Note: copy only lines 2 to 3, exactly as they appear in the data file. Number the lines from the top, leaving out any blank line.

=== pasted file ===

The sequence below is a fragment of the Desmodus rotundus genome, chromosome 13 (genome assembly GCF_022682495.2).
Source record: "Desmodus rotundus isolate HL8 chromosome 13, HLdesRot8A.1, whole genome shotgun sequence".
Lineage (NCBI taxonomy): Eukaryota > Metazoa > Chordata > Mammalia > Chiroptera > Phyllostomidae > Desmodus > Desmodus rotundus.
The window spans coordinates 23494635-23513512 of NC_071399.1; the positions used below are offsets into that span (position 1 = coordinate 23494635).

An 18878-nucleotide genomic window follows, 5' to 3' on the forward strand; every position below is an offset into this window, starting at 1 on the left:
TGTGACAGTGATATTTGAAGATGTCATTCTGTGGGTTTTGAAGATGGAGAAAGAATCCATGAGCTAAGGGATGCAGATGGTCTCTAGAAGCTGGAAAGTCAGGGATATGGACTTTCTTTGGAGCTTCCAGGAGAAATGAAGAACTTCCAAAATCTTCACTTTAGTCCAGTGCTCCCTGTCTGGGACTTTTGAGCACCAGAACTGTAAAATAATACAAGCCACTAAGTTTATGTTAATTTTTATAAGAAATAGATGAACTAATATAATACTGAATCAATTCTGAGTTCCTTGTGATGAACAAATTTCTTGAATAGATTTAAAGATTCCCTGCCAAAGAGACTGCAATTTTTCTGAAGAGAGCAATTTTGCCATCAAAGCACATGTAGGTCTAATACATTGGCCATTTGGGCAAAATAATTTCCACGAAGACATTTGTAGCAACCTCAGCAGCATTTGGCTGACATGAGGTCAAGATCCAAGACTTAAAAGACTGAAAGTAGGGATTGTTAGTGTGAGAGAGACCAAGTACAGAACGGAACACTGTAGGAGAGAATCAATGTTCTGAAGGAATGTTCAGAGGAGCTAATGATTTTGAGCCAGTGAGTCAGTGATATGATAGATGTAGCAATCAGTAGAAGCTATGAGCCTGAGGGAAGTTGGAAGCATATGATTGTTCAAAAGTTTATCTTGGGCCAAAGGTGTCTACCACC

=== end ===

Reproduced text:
Source record: "Desmodus rotundus isolate HL8 chromosome 13, HLdesRot8A.1, whole genome shotgun sequence".
Lineage (NCBI taxonomy): Eukaryota > Metazoa > Chordata > Mammalia > Chiroptera > Phyllostomidae > Desmodus > Desmodus rotundus.